Even COVID-19 can’t shut down the “Pawn Stars” momentum. With TV production halted for months, the pawn culture’s exalted trio of Rick Harrison; his son, Corey Harrison; and Austin “Chumlee” Russell have been called back to action at Gold & Silver Pawn.
The series co-stars are fast-tracking 25 new episodes for Season 17 on the History channel. Filming resumed Wednesday.
“We have this whole lockdown going on, and networks cannot cast new television shows,” Rick Harrison said during a live interview for “PodKats!” Friday at Gold & Silver Pawn, the family business and “Pawn Stars” primary shooting location. “Basically they are running low on content, so they came in and asked if we can start airing early. I said, sure, I need some business making money here.”
The TV show is still a hit, but business at Gold & Silver Pawn has shrunk from a peak of more than 4,000 per day to about 400. Harrison’s bar at Rick’s Rollin’ Smoke Barbecue & Tavern at the adjacent Pawn Plaza closed at midnight Friday. But Harrison, who sometimes tends bar at Rollin’ Smoke, continues to press forward with “Pawn Stars,” which debuted in 2009 and has aired 577 shows entering the upcoming season.
The premiere date for the new season has not been announced. History continues Season 16 on Monday.
My interview with Harrison streamed live and is posted on the Review-Journal Facebook page. The audio version posts Monday morning on ReviewJournal.com/Kats. Some highlights of our time well spent:
Harrison is undecided on gubernatorial run: A surprise here. This concept is still in play, as I asked Harrison about possibly running for governor of Nevada, relaying a question from a reader.
“Everybody keeps on asking me that,” said Harrison, who supported Donald Trump’s presidential run and is a recurring speaker at the annual Conservative Political Action Conference (CPAC). “I’ve made no decision yet. Leaning towards no … I’d be, not a politician, running … you know, I haven’t decided yet.” Harrison has ruled out a possible mayoral run. “The city council meetings would drive me crazy.”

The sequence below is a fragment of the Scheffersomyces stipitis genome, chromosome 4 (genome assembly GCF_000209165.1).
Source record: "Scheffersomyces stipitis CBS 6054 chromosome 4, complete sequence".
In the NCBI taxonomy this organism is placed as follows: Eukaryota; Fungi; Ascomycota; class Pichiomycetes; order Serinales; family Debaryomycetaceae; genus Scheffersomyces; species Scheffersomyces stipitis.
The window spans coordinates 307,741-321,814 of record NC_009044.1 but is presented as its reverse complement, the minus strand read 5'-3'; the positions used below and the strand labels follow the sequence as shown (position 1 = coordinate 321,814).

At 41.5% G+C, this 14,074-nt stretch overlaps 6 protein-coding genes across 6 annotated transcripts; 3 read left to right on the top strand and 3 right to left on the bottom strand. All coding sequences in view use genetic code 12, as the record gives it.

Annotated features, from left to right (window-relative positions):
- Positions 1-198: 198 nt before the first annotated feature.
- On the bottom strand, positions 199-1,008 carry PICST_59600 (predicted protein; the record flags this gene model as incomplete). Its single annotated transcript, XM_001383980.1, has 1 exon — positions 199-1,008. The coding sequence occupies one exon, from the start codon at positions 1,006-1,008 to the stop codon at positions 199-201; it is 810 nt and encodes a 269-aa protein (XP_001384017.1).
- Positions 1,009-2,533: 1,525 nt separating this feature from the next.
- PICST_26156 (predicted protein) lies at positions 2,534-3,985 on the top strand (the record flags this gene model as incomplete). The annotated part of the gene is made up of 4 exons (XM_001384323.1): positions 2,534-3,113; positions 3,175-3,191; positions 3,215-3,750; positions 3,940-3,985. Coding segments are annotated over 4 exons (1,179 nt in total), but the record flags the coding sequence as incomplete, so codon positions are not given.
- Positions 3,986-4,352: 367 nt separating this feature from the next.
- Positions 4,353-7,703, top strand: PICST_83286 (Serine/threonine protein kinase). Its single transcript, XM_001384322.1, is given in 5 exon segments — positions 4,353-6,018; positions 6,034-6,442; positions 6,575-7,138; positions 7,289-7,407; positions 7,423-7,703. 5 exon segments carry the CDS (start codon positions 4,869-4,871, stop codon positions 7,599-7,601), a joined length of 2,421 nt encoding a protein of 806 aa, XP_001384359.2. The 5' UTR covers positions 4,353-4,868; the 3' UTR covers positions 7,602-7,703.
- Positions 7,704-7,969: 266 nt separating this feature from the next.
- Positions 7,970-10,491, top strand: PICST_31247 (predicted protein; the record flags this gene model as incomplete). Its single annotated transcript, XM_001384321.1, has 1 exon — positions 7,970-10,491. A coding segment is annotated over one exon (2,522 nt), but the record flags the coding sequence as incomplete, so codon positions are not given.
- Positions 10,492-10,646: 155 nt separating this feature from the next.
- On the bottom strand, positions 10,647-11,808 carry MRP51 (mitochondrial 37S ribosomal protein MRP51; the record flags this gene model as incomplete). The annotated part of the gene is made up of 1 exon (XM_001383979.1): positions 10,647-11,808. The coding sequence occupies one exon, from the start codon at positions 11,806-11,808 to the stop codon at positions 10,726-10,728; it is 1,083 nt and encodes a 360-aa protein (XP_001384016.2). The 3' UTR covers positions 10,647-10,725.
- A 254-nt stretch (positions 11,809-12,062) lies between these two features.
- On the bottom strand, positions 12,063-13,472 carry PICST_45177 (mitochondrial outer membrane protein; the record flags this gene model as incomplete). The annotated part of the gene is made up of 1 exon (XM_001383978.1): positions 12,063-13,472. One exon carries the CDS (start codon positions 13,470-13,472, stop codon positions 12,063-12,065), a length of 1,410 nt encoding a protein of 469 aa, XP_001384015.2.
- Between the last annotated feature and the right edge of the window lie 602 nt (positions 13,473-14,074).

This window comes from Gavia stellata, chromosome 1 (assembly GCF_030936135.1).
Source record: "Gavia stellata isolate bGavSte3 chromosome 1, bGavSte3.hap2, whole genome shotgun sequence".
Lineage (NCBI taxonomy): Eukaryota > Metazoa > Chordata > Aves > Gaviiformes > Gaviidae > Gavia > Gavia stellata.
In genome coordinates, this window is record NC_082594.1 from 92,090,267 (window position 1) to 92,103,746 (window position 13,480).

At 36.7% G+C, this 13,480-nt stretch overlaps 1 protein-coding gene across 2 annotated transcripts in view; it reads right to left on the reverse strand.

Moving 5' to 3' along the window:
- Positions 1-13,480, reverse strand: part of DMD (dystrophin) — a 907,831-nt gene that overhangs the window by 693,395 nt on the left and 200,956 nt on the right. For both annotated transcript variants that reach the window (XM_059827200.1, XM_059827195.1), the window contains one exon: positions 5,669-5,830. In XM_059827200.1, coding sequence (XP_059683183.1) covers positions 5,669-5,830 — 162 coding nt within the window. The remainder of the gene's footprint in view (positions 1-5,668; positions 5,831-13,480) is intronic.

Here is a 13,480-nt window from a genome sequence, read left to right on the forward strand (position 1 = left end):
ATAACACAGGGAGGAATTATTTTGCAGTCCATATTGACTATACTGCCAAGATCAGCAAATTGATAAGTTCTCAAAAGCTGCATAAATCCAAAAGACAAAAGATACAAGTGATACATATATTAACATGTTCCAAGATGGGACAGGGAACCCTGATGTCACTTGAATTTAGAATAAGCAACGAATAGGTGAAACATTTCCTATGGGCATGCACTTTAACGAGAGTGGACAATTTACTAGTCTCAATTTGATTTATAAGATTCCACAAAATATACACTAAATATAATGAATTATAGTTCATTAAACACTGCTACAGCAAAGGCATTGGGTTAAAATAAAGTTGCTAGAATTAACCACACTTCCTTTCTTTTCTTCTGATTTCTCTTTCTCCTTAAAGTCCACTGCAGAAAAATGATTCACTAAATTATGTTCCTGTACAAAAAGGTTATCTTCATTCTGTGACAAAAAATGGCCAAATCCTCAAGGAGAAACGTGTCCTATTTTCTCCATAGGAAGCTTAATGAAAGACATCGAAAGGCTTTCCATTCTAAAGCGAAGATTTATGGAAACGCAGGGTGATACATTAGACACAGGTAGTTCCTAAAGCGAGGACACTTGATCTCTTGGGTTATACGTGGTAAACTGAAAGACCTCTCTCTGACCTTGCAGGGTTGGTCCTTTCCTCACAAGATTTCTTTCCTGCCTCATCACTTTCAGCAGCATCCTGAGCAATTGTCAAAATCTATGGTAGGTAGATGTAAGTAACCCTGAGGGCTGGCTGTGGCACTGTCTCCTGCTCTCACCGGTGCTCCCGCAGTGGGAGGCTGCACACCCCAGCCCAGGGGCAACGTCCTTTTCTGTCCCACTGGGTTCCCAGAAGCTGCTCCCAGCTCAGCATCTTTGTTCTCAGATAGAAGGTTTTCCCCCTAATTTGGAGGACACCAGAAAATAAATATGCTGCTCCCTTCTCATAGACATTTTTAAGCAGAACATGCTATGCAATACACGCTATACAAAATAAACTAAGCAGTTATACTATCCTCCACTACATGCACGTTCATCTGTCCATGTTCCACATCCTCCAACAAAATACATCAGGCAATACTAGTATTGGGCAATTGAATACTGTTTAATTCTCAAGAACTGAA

Chumlee really is family: “I’ve known Chumlee since he was 11 or 12 years old, and I’ve been helping him out ever since,” Harrison said with a laugh. “He gives me a Father’s Day present every year, and every year, on his birthday, he asks, ‘What did you give me for my birthday?’ The same thing as last year, fame and fortune.”
Harrison still makes the final call on items on the show: The ‘Pawn Stars’ series’ email account is filled with between 100-200 prospective items every day. They are put in a “read-able” format for him to review. The process is not filmed. “It’s some brain damage, sometimes. It doesn’t make good television if they walk in the door and I’m going, ‘No!’ … But one of the reasons ‘Pawn Stars’ is still successful and still on the air is I really care about the show, I want to make it a good show, and I actually know what I’m talking about.”
He seeks refuge on his ranch on the southern coast of Oregon: The property along Bald Mountain Creek is south of Coos Bay on the Oregon coast. “It’s about 35-40 minutes to a small town without a stoplight,” Harrison said. “The guy who runs the hardware store says, ‘You’re the biggest thing to happen in this town since Circle K got a new burrito.’”
Moonshiners once operated on his property, developed in 1929: Harrison once tripped on a metal pipe while walking through the woods. “This is virgin forest, there is no reason in the world to find a metal pipe,” he said. “So I dug into it with my backhoe and found rotted out barrels, all the bands for the barrels and copper condensing pipe were in this field, buried.”
Harrison is a reading ‘geek’ who is always deep in a book: “Right now, I’m reading ‘Coinage and History of The Roman Empire.’”
“The Old Man” was a tough sell: Richard Harrison didn’t even want to take part in his son’s pitches for the series. “He thought it was the craziest, stupidest thing he’d ever heard,” Harrison said. “I remember telling him, ‘Dad, you’ve got to come in Saturday for the sizzle reel.’ And he looks at me and says, ‘Rick, you’re never getting a bleeping TV show. It’s just not going to happen.’ I begged him to come in that Saturday. But we had to have him. He was the grumpy old man that everyone loves.”
“Pawn Stars” airs in 150 countries, most recently premiering in France: “Seventy-five percent of TV shows in France have to be made in France, so it was very difficult to be on there,” Harrison said. “They are watching the very beginning of the show right now, so I’m like a rock star there and before the lockdown 15 percent of my business was French … I went to Buenos Aires and was mobbed. Last season, when we were filming in Rome, everyone’s running up to me. In Kuala Lampur, they know who I am.”
This level of success was not planned: “At first, I just thought a season or two would be good for business,” Harrison said. “It’s really bizarre. I’m just a fat pawn broker, and now I’m known all over the world.”
John Katsilometes’ column runs daily in the A section. His PodKats! podcast can be found at reviewjournal.com/podcasts. Contact him at firstname.lastname@example.org. Follow @johnnykats on Twitter, @JohnnyKats1 on Instagram.